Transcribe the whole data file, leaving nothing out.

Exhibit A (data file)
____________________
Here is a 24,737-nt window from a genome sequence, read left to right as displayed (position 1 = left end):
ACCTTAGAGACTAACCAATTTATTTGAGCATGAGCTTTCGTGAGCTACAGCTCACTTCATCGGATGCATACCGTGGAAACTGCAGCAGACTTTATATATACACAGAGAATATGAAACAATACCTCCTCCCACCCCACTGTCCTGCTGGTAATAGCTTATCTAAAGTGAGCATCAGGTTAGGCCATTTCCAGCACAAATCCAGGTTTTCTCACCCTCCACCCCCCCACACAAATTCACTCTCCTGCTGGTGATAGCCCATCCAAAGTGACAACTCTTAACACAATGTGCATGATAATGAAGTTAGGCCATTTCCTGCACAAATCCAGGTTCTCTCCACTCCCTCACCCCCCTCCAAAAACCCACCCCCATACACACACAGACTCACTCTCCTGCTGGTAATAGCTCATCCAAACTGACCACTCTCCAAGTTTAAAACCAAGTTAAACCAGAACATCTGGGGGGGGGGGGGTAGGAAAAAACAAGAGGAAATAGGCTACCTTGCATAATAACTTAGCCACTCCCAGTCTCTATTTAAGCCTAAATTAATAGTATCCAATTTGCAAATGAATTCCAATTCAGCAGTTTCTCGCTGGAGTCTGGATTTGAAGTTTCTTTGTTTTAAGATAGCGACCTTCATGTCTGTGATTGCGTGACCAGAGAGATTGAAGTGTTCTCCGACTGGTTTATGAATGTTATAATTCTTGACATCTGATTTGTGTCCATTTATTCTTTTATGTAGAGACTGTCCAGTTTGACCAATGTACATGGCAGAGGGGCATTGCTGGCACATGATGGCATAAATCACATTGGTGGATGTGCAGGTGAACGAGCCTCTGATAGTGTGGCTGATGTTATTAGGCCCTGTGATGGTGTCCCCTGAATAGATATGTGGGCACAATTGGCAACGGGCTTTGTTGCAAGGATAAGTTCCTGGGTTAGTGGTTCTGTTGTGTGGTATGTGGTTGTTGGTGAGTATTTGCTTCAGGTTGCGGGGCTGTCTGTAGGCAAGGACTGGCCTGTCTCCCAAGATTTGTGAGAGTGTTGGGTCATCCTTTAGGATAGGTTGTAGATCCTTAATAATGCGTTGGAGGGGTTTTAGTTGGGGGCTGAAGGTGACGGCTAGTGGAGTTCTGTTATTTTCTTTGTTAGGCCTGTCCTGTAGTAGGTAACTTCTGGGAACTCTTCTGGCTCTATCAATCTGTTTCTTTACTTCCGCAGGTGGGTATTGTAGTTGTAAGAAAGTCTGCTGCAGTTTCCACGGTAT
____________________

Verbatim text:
Here is a 24,737-nt window from a genome sequence, read left to right as displayed (position 1 = left end):
ACCTTAGAGACTAACCAATTTATTTGAGCATGAGCTTTCGTGAGCTACAGCTCACTTCATCGGATGCATACCGTGGAAACTGCAGCAGACTTTATATATACACAGAGAATATGAAACAATACCTCCTCCCACCCCACTGTCCTGCTGGTAATAGCTTATCTAAAGTGAGCATCAGGTTAGGCCATTTCCAGCACAAATCCAGGTTTTCTCACCCTCCACCCCCCCACACAAATTCACTCTCCTGCTGGTGATAGCCCATCCAAAGTGACAACTCTTAACACAATGTGCATGATAATGAAGTTAGGCCATTTCCTGCACAAATCCAGGTTCTCTCCACTCCCTCACCCCCCTCCAAAAACCCACCCCCATACACACACAGACTCACTCTCCTGCTGGTAATAGCTCATCCAAACTGACCACTCTCCAAGTTTAAAACCAAGTTAAACCAGAACATCTGGGGGGGGGGGGGTAGGAAAAAACAAGAGGAAATAGGCTACCTTGCATAATAACTTAGCCACTCCCAGTCTCTATTTAAGCCTAAATTAATAGTATCCAATTTGCAAATGAATTCCAATTCAGCAGTTTCTCGCTGGAGTCTGGATTTGAAGTTTCTTTGTTTTAAGATAGCGACCTTCATGTCTGTGATTGCGTGACCAGAGAGATTGAAGTGTTCTCCGACTGGTTTATGAATGTTATAATTCTTGACATCTGATTTGTGTCCATTTATTCTTTTATGTAGAGACTGTCCAGTTTGACCAATGTACATGGCAGAGGGGCATTGCTGGCACATGATGGCATAAATCACATTGGTGGATGTGCAGGTGAACGAGCCTCTGATAGTGTGGCTGATGTTATTAGGCCCTGTGATGGTGTCCCCTGAATAGATATGTGGGCACAATTGGCAACGGGCTTTGTTGCAAGGATAAGTTCCTGGGTTAGTGGTTCTGTTGTGTGGTATGTGGTTGTTGGTGAGTATTTGCTTCAGGTTGCGGGGCTGTCTGTAGGCAAGGACTGGCCTGTCTCCCAAGATTTGTGAGAGTGTTGGGTCATCCTTTAGGATAGGTTGTAGATCCTTAATAATGCGTTGGAGGGGTTTTAGTTGGGGGCTGAAGGTGACGGCTAGTGGAGTTCTGTTATTTTCTTTGTTAGGCCTGTCCTGTAGTAGGTAACTTCTGGGAACTCTTCTGGCTCTATCAATCTGTTTCTTTACTTCCGCAGGTGGGTATTGTAGTTGTAAGAAAGTCTGCTGCAGTTTCCACGGTAT